Real wages are still far below where they were before the recession.
According to the ONS statistics, the average worker is now bringing home about £15 less each week than they were before the financial crisis. This adds up to just under £800 across a year.
Before the recession, real pay climbed steadily at around 2% per year. Following the financial crisis, real pay took a tumble. It began to slightly recover in 2014, only to stagnate in late 2015 and then start drifting down again over the past year.
Not only has real pay never climbed back to the pre-recession level it was at in March 2008, but we’re currently quite a bit below. The chart below shows how far we’ve been from the March 2008 level in each month since then. The further we are from the line, the further we are from pre-recession pay.
But it’s not just 2008 levels we’re failing to hit. Real pay is lower now than it was throughout 2007, and most of the second half of 2006.
It’s going to be years until we’re back at 2008 levels. Even when we get there, this will only be a return to where we were in 2008. There’s been 10 years of lost wage growth since then.
Ten years is a long time, but time can often pass quickly. To help reiterate just how long it is since then, here’s a bunch of stuff that has, or could have, happened since March 2008.
You remember when Ricky Sbragia was appointed Sunderland manager? Me neither. But Ricky was the first of ten managers that Sunderland have hired since March 2008*.
It’s been a wild ride for them since then. They’ve had a relegation, a bit of controversy (Paolo Di Canio’s political views, David Moyes’s press conferences), plenty of sackings, and a Big Sam relegation escape.
It’s hard to tell at this point how many more will be sacked before real pay gets back to its 2008 level, but current manager Chris Coleman probably won’t be there when it does.
On June 20th, 1970, Dave and John Kunst, two brothers from Minnesota, set off on a walk around the world.
John died along the way, but Dave continued. Despite being shot in the chest in the same attack that killed his brother, Dave walked over 14,000 miles around the world. He returned home in October 1974.
If Dave had set off from the UK in March 2008, he could have done this trip twice and real wages still wouldn’t have recovered by the time he got back.
In 2008, my niece was tiny. A small baby who could barely hold her own head up and would only stop crying if you switched the hoover on.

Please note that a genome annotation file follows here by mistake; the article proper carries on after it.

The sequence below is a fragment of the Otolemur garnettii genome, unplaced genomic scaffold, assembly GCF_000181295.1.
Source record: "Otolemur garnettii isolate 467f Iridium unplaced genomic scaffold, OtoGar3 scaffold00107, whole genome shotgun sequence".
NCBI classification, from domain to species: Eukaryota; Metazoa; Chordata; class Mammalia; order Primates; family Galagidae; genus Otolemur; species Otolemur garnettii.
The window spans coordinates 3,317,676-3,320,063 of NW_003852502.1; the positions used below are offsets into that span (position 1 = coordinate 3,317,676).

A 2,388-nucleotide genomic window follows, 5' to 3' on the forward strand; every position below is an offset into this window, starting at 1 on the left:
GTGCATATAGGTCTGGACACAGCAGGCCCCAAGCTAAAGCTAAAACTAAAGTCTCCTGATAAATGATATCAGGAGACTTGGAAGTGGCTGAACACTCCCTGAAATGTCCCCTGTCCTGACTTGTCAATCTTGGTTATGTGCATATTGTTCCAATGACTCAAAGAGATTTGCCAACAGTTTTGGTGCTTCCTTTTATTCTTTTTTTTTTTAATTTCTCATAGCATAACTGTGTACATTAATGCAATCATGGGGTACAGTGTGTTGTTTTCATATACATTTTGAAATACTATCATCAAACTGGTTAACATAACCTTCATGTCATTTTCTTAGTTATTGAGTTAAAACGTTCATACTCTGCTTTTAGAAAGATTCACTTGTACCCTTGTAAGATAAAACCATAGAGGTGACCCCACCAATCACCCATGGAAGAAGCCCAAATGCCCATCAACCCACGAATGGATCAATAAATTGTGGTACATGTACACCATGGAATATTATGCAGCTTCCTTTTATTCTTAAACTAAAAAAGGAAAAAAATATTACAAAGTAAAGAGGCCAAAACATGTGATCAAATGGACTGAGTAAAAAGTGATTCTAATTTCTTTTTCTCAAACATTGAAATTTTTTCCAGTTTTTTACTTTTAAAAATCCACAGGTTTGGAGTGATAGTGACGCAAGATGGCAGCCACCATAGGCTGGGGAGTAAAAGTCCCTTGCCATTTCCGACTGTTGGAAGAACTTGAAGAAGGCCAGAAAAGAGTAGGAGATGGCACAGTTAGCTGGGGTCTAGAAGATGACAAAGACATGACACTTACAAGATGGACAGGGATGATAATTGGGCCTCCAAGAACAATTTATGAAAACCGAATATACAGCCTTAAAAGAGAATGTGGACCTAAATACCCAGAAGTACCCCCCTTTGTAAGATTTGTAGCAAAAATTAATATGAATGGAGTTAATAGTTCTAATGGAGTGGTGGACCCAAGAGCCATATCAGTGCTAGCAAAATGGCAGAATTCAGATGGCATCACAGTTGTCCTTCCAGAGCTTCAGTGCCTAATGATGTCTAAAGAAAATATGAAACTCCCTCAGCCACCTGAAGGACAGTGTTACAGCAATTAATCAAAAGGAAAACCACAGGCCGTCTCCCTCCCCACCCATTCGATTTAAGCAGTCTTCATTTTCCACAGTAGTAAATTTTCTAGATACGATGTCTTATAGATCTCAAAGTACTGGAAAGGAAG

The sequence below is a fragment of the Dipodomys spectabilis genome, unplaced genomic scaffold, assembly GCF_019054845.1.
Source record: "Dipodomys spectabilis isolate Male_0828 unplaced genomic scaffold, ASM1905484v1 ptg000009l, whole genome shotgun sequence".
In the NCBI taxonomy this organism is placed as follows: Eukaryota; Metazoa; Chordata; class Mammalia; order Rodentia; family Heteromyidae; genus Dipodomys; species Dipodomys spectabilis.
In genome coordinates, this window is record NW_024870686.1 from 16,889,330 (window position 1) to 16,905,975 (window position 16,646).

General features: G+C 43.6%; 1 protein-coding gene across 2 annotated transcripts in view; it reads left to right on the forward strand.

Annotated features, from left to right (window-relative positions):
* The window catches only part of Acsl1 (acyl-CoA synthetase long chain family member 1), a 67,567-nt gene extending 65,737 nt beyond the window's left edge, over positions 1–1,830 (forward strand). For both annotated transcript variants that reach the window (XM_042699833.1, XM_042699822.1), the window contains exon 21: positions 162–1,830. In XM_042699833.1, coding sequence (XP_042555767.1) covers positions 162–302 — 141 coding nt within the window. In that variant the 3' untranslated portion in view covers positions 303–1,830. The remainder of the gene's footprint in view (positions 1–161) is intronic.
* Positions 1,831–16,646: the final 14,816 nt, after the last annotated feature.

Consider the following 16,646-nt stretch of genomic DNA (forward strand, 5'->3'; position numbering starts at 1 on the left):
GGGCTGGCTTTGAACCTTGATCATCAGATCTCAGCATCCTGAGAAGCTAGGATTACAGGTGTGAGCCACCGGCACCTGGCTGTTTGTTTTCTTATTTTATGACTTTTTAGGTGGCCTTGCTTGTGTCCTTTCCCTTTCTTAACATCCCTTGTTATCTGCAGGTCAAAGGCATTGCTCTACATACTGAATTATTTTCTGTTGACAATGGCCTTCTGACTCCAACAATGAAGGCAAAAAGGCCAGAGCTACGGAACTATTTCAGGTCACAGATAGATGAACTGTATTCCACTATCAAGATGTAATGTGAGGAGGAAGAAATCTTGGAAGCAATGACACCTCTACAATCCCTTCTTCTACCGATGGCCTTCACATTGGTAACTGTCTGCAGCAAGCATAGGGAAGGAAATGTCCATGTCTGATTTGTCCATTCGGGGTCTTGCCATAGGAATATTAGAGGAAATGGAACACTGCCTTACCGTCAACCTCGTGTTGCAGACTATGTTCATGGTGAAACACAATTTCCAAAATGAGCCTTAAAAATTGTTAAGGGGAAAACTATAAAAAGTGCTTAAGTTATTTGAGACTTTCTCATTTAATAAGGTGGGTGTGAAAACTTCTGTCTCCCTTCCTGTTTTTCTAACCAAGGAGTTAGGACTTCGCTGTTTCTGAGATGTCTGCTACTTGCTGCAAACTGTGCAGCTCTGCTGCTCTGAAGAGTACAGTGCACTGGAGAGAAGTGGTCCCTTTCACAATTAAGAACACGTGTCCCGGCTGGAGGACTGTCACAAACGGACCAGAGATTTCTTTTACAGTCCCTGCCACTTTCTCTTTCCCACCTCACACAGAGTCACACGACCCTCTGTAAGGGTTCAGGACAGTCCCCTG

Now she is about to start secondary school and demands that I buy her those weirdly-expensive kids magazines from supermarkets, and she’s really into about 8 different YouTubers that I don’t recognise, and the noise of a hoover no longer soothes any sadness she feels.
In March 2008, Instagram didn’t exist. It wasn’t even an idea yet, and it still wouldn’t exist for a couple of years.
In 2008, a 14-year-old waistcoat-wearing Liam Payne auditioned for X Factor. He scraped through the first three rounds of the show, only to be ditched just before the live show stage and told to return in two years.
Liam spent these next two years replacing all his waistcoats with white v-necks and came back in 2010.
Again, he found himself on the edge of being kicked out. It was at this point that Nicole Scherzinger had the idea to group five of the remaining male solo acts together into one boyband. Liam, alongside Harry Styles, Zayn Malik, Niall Horan and Louis Tomlinson, became One Direction.
They came third, but ended up becoming much bigger than Rebecca Ferguson and Matt Cardle, the two acts they finished behind. Following a number 1 debut single in 2011, they became one of the biggest musical acts in the world.
In March 2015, a few months after the release of the band’s peak album Four**, disaster struck. Zayn, unarguably the best member of One Direction, quit. The four remaining members continued for one more album, before announcing a hiatus and going their separate ways to mixed success.
Throughout all that, throughout the auditions and the hits and the subsequent solo careers and Liam’s recent lairy Instagram posts, average real pay has failed to return to the pre-recession peak it hit shortly before a 14-year-old Liam Payne first auditioned for The X Factor.
It’s nice to get lost in 2008-nostalgia, but this is a very tedious and flippant way to make a serious point. It’s ridiculous how long it’s been since real wages took a big hit. It’s been ten years, and a tiny nudge in real pay growth isn’t enough to suggest it’s going to get better on its own.
If we’re going to stop this decade-long real pay squeeze, the government needs to take some serious steps.
It can start by raising the minimum wage to £10 per hour as quickly as possible. As well as this, all public-sector workers need a fully funded proper pay rise after the years of pay cuts they’ve faced.
Collective bargaining rights for workers must also be strengthened, with new bodies set up to negotiate pay in sectors where low pay is endemic, such as hospitality, agricultural labour and care work.
We’d also like to see the government establish a National Investment Bank, with a remit to target communities where good quality and well-paid jobs are most needed.
*Not including caretaker managers
**Not controversial to say that this is the best One Direction album. That mid-point of Night Changes/No Control/Fireproof puts it above all the others.
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